by Louise Campbell
On April 25 we will commemorate the centenary of the Anzac landings on the Gallipoli Peninsula in Turkey. That bitter eight month campaign in 1915 helped to forge our nation.
Pope Francis ushered in 2015 with an impassioned appeal, “Let there be no more wars. Let it be
a year of peace in the embrace of the Lord”.
It is a universal and prophetic fact that the more strongly the world is confronted by atrocities of terrorism, war and violence of any kind, it is equally besieged by the call to peace. In history, in our lives and in our liturgy, the dream of peace — a peace that is fitting for our time, our place and our world — is always being born in us. It is the persistence of this dream that brings us into solidarity with people everywhere, particularly those whose lives are so sorely disrupted by conflict or violence of every kind.
THE SIGN OF PEACE
Peace is always possible, but we have to go and look for it.
For Catholics, one place to look is the Rite of Peace. In July last year the Congregation for Divine Worship circulated a letter reminding us of the significance of the Sign of Peace at Mass. The placement of this ritual within the Communion Rite and immediately after the Lord’s Prayer is deliberate. Its potency as the ritual by which the Church prays for peace, for
herself and for the whole human family, unequivocally commits us, as the Body of Christ, to being peacemakers.
It is striking that the dialogues and acclamations that belong to the Sign of Peace draw heavily on the words of Jesus. The Prayer to Christ reminds us of the consolation he offered to the disciples before his crucifixion: “Peace I leave you, my peace I give you” (John 14: 27). The peace Christ offers them is deeper and more pervasive than the confusion and trials they face.
The Greeting of Peace and the Sign of Peace, in both word and gesture, echo the greeting of the newly Risen Christ to his terrified disciples: “Peace be with you” (John 20: 19, 21, 26). Then, as now, despite the “doors locked out of fear and despair”, Jesus is present with this gift of peace. Then, as now, Christ calls attention to his wounds (John 20: 20, 27). This living Word of Peace is present, no matter how shocking the immediate circumstances of people’s lives. It is this impassioned peace that the rite constantly calls us to bodily receive and pass on to others.
THE COMMITMENT TO BE PEACEMAKERS
It was Ghandi who told us that you cannot shake hands with a clasped fist, and Blessed Teresa of Calcutta who told us that peace begins in our own backyard. There cannot be one of us who does not know the challenge of exchanging a Sign of Peace with a spouse or family member when
unresolved quarrels or anger remain between us, or the chagrin of having to greet a parishioner
we have been trying to avoid because they just happen to be sitting immediately in front of or behind us. This is where we begin. Over and again we practise offering and receiving Christ’s
peace, equally, between family members, friends, colleagues and strangers before taking it with us when we leave. It is a lifetime’s work to learn to receive and pass on the gift of Christ,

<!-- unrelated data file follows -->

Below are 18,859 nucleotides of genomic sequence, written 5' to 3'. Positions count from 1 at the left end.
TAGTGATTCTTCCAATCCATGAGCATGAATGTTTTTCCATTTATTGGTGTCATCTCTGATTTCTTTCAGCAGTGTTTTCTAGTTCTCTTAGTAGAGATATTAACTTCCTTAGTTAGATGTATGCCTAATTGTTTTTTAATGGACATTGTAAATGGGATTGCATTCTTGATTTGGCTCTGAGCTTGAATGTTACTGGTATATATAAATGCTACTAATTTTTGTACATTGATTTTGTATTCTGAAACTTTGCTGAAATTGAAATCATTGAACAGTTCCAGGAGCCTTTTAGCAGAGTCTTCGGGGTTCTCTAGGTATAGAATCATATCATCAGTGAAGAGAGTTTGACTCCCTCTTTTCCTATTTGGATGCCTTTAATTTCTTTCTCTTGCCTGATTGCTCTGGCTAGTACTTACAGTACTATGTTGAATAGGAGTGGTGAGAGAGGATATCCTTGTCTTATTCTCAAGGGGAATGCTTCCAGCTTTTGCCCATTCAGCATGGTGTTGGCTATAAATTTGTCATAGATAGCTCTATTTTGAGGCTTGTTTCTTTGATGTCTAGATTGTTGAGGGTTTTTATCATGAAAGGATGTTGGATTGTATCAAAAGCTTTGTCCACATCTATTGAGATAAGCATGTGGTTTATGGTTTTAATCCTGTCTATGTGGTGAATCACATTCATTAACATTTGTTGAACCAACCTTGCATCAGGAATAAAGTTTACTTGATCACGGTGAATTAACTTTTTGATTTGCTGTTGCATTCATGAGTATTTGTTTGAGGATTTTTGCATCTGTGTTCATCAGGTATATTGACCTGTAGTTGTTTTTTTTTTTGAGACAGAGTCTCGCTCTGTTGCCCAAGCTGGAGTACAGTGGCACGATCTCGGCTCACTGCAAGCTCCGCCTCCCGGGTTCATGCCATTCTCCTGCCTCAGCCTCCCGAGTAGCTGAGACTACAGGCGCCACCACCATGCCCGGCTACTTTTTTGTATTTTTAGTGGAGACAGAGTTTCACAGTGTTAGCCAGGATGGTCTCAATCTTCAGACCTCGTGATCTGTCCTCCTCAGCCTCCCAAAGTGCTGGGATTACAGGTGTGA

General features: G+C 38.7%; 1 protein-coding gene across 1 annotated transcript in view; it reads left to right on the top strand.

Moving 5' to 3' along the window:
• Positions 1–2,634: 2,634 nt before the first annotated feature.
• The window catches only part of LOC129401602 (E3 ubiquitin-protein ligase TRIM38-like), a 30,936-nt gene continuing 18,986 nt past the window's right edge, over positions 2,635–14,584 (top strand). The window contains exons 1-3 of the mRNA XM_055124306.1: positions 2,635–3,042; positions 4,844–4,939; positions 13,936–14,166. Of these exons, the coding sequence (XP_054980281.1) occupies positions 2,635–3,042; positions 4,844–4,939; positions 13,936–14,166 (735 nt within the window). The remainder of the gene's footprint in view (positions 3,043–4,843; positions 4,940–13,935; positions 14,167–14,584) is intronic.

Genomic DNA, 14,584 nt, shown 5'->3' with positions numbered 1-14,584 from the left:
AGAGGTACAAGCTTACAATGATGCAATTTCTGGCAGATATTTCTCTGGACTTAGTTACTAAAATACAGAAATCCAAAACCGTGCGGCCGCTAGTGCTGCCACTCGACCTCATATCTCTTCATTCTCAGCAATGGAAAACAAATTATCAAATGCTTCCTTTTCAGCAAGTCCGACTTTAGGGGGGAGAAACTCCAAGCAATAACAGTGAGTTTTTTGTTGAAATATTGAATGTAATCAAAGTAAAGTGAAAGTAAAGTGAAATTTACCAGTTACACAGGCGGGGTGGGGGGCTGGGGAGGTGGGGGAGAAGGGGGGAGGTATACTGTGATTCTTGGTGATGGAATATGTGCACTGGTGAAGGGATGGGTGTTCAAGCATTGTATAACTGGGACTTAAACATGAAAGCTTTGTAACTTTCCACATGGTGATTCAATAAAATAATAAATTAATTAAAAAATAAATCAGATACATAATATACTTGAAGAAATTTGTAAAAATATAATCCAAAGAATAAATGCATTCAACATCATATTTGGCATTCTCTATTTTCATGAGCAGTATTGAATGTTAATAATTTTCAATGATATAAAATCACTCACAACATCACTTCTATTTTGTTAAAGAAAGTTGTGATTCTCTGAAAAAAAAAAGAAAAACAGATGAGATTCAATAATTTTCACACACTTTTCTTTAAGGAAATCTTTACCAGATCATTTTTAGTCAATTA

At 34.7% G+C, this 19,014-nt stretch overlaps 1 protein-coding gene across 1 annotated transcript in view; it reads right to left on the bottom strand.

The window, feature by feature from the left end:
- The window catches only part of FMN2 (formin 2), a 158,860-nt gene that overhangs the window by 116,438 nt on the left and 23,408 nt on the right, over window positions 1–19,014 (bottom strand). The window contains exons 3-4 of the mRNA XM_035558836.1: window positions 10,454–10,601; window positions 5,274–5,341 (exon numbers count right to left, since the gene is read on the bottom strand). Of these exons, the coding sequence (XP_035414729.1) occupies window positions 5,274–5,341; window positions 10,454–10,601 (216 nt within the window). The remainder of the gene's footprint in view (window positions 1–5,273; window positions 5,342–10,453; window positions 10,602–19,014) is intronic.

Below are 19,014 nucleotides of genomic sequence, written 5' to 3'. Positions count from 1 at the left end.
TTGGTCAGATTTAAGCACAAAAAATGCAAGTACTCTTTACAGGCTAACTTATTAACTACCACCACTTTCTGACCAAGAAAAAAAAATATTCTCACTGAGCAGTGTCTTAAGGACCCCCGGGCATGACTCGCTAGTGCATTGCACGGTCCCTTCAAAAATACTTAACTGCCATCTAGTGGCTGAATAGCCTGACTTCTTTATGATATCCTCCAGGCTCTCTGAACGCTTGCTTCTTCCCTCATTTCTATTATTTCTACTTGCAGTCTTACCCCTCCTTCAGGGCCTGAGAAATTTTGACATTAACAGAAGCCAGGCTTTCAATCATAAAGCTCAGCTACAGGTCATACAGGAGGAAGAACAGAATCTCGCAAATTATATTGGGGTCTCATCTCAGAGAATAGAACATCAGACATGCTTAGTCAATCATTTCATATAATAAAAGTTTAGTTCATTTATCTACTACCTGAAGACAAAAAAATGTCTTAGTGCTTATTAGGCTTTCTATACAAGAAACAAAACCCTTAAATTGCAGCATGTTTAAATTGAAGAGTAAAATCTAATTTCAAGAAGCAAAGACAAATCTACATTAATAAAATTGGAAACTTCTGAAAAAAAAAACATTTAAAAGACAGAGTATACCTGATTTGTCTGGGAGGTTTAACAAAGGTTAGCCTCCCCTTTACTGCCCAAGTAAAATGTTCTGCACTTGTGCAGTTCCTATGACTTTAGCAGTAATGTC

whose Spirit moves in and through the closed doors of our minds and hearts, to remove barriers, undo divisions and repair the ruptures of injustice, ignorance and prejudice in us, our community and our world.
Little by little, as we dare to allow our wounded selves to receive Christ’s peace, and learn to minister to others, we grow in bearing imaginative and resourceful witness to peace and unity among us.
Each celebration of the rite reminds us to where to look for the peace of the Risen Christ. It is to be found in the community of believers; in their words and their actions; in touching
the wounds of Christ. The celebration of the Rite of Peace requires us to ask some compelling questions. How does our community express this peace outside the liturgy? How are peace and
unity built among those who gather for worship? Which groups can we support in their local, national or international commitment to building peace between nations? Which groups minister to those wounded by atrocities of terrorism, war and violence of every kind? Where are the gaps in such ministry? What new initiatives can we establish?
The Sign of Peace challenges us to step outside our safety and comfort; to believe that our worshipping community is the Body of Christ; to recognise that when we dare to touch the wounds
of the community, we are putting our hands into the wounds of Christ; that no matter how terrifying these wounds may appear to be, they are the wounds of the Risen Christ. Attending to these wounds is to place ourselves in the tangible presence of Christ, the peacemaker in our midst.
Faith enables us to believe that in facing terrifying circumstances of every kind we are met with the gift of Christ’s peace. Hope allows God’s Spirit to work through us. Love enables that Spirit to bring about the most fitting expression of peace in our time, our place, and our world.
The dream begins with the Sign of Peace.
— Louise Campbell of Auckland is the director of the National Liturgy Office.